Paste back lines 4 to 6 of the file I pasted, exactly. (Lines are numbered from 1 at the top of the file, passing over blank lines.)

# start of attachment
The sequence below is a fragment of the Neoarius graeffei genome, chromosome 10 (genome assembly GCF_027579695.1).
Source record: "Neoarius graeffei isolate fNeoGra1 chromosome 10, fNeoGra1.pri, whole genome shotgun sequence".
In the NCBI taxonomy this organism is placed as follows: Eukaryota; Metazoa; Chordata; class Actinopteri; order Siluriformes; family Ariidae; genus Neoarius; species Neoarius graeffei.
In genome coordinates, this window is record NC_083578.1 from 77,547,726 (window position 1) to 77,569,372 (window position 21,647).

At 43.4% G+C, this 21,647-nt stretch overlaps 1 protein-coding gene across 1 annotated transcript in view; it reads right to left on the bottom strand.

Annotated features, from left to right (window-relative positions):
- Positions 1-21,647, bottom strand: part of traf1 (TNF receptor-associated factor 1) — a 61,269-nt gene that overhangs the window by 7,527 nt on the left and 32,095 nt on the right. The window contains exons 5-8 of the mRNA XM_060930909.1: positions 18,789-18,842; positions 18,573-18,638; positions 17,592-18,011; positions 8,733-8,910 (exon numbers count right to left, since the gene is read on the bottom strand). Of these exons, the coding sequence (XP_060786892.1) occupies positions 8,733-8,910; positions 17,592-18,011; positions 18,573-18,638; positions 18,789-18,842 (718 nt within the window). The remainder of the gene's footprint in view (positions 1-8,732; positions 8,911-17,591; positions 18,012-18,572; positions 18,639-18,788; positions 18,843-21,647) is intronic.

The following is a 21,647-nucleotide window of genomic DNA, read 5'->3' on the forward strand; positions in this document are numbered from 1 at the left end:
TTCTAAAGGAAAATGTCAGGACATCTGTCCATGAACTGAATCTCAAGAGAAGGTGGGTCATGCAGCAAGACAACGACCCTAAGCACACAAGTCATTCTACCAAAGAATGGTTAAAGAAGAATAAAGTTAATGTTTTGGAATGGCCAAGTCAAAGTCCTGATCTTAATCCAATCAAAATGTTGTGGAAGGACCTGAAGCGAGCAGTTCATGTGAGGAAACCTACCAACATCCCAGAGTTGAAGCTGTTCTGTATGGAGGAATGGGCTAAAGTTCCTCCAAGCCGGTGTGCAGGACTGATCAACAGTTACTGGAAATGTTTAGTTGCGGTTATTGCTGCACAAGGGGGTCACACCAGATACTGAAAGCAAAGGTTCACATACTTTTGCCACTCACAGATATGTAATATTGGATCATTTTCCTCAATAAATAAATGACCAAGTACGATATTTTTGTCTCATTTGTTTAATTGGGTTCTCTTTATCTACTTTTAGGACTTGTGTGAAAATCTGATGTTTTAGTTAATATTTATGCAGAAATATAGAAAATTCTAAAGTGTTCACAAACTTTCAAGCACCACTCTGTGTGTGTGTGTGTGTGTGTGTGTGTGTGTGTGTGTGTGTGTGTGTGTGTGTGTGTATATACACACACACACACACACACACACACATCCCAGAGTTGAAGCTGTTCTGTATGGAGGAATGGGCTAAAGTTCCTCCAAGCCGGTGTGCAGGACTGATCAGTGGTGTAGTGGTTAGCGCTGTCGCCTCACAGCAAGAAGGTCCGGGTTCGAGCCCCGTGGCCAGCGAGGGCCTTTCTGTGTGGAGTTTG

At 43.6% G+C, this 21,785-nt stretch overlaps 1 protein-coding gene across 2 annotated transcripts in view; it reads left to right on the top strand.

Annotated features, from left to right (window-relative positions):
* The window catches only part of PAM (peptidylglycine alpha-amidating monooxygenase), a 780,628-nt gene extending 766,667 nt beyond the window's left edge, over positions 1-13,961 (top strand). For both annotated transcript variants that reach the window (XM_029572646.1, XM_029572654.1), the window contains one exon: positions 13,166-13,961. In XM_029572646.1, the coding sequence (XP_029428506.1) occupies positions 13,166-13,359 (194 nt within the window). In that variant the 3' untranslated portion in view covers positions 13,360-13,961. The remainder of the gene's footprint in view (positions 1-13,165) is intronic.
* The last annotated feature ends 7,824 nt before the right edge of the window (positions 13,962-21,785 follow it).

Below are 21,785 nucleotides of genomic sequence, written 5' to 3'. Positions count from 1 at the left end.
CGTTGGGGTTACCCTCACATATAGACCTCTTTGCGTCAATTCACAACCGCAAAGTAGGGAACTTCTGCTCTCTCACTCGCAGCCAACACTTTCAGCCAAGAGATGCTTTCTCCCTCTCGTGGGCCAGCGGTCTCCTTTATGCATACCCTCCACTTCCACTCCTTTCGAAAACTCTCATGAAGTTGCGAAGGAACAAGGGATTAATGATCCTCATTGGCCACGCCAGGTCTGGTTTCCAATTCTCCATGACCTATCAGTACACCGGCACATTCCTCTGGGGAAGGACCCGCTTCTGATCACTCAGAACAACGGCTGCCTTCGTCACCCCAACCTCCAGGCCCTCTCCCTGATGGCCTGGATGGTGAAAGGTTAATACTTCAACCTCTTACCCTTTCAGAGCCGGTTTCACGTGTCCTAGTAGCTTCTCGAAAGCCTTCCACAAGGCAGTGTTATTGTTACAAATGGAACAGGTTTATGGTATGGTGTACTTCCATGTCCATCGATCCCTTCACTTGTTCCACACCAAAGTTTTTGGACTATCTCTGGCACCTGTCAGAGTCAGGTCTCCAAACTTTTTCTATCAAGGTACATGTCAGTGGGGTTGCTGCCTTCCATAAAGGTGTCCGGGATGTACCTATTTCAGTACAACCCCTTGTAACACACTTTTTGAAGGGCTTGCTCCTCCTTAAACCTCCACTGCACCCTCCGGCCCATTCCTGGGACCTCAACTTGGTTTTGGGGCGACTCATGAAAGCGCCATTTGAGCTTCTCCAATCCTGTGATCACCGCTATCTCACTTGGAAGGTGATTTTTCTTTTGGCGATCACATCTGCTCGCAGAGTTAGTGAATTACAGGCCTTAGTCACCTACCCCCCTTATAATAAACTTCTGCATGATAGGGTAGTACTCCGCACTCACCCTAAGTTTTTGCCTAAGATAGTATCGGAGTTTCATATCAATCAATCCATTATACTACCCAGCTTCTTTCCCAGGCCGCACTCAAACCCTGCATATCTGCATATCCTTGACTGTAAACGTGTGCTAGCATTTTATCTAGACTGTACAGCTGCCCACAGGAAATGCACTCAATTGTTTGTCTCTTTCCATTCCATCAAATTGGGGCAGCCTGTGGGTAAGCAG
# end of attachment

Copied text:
In genome coordinates, this window is record NC_083578.1 from 77,547,726 (window position 1) to 77,569,372 (window position 21,647).

At 43.4% G+C, this 21,647-nt stretch overlaps 1 protein-coding gene across 1 annotated transcript in view; it reads right to left on the bottom strand.

Annotated features, from left to right (window-relative positions):